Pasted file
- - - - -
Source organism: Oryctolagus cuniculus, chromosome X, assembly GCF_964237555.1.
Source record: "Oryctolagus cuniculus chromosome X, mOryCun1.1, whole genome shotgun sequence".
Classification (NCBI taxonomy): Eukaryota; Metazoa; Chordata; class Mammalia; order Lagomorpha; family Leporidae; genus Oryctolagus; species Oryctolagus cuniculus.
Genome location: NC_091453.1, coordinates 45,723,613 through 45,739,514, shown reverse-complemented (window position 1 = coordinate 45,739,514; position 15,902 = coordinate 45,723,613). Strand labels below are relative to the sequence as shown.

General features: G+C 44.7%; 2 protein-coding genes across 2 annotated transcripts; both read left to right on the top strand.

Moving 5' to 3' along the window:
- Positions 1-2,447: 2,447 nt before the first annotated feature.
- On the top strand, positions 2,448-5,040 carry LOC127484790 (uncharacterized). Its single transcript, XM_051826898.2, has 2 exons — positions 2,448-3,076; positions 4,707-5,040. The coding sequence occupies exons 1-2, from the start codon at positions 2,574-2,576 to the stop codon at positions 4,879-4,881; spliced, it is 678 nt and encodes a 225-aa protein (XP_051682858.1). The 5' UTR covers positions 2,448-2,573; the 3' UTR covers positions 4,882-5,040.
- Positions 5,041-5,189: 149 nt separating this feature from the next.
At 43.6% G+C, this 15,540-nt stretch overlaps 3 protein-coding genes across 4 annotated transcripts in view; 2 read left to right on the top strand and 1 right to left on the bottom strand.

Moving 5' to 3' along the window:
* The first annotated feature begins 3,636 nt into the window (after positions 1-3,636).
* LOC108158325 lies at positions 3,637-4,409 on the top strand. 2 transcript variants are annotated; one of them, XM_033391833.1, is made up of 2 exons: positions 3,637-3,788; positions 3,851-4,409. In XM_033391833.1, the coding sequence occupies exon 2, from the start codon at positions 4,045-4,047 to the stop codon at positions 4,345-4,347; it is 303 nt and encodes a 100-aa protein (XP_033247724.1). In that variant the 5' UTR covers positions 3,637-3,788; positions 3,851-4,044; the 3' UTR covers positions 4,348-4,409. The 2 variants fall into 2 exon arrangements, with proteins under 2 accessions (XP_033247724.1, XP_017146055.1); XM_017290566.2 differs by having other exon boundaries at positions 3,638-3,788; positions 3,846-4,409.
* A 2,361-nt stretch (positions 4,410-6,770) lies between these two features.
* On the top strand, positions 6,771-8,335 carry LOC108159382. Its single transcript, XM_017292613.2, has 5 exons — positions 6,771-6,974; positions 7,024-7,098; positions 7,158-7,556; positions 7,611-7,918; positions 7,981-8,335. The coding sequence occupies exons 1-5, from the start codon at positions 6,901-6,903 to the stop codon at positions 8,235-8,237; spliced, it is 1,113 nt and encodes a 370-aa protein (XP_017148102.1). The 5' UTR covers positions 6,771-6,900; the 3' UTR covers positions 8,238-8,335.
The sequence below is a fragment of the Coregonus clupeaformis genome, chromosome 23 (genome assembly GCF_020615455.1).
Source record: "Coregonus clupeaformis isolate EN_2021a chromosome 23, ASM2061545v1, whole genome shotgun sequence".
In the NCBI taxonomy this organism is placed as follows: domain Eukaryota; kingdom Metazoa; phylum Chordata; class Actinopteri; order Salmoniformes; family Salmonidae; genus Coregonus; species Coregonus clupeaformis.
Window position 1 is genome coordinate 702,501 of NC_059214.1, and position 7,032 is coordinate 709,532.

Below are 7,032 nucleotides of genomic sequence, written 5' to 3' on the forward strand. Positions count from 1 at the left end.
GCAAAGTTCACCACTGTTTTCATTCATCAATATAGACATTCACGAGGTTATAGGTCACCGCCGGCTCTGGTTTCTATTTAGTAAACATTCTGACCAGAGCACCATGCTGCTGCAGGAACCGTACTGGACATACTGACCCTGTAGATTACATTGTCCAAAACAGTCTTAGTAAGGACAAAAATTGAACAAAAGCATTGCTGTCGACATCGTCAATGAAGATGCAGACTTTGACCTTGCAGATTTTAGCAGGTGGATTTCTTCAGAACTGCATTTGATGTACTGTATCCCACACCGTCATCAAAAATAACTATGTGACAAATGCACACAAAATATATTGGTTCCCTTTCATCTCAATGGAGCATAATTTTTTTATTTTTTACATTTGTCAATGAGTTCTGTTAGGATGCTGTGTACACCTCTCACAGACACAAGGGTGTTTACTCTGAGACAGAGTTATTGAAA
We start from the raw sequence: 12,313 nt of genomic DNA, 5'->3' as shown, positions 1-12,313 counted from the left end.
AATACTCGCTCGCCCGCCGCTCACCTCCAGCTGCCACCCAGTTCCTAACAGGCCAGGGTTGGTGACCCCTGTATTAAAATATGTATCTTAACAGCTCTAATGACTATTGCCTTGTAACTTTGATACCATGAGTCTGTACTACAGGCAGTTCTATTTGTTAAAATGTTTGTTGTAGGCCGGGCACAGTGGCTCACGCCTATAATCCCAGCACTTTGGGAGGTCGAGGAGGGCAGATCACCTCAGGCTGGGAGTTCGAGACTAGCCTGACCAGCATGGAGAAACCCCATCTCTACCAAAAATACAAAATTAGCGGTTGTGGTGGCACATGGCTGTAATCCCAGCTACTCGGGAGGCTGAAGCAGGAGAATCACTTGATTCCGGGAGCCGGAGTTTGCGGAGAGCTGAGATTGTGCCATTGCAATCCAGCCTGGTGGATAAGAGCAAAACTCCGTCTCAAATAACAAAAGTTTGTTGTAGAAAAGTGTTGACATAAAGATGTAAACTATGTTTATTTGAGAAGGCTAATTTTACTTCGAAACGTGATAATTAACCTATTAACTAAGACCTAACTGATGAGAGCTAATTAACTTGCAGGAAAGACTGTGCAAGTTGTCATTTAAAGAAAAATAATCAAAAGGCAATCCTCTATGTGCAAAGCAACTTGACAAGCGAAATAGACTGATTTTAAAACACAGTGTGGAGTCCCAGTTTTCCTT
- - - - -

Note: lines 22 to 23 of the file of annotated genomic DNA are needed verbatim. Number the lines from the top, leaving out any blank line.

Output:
We start from the raw sequence: 12,313 nt of genomic DNA, 5'->3' as shown, positions 1-12,313 counted from the left end.
AATACTCGCTCGCCCGCCGCTCACCTCCAGCTGCCACCCAGTTCCTAACAGGCCAGGGTTGGTGACCCCTGTATTAAAATATGTATCTTAACAGCTCTAATGACTATTGCCTTGTAACTTTGATACCATGAGTCTGTACTACAGGCAGTTCTATTTGTTAAAATGTTTGTTGTAGGCCGGGCACAGTGGCTCACGCCTATAATCCCAGCACTTTGGGAGGTCGAGGAGGGCAGATCACCTCAGGCTGGGAGTTCGAGACTAGCCTGACCAGCATGGAGAAACCCCATCTCTACCAAAAATACAAAATTAGCGGTTGTGGTGGCACATGGCTGTAATCCCAGCTACTCGGGAGGCTGAAGCAGGAGAATCACTTGATTCCGGGAGCCGGAGTTTGCGGAGAGCTGAGATTGTGCCATTGCAATCCAGCCTGGTGGATAAGAGCAAAACTCCGTCTCAAATAACAAAAGTTTGTTGTAGAAAAGTGTTGACATAAAGATGTAAACTATGTTTATTTGAGAAGGCTAATTTTACTTCGAAACGTGATAATTAACCTATTAACTAAGACCTAACTGATGAGAGCTAATTAACTTGCAGGAAAGACTGTGCAAGTTGTCATTTAAAGAAAAATAATCAAAAGGCAATCCTCTATGTGCAAAGCAACTTGACAAGCGAAATAGACTGATTTTAAAACACAGTGTGGAGTCCCAGTTTTCCTT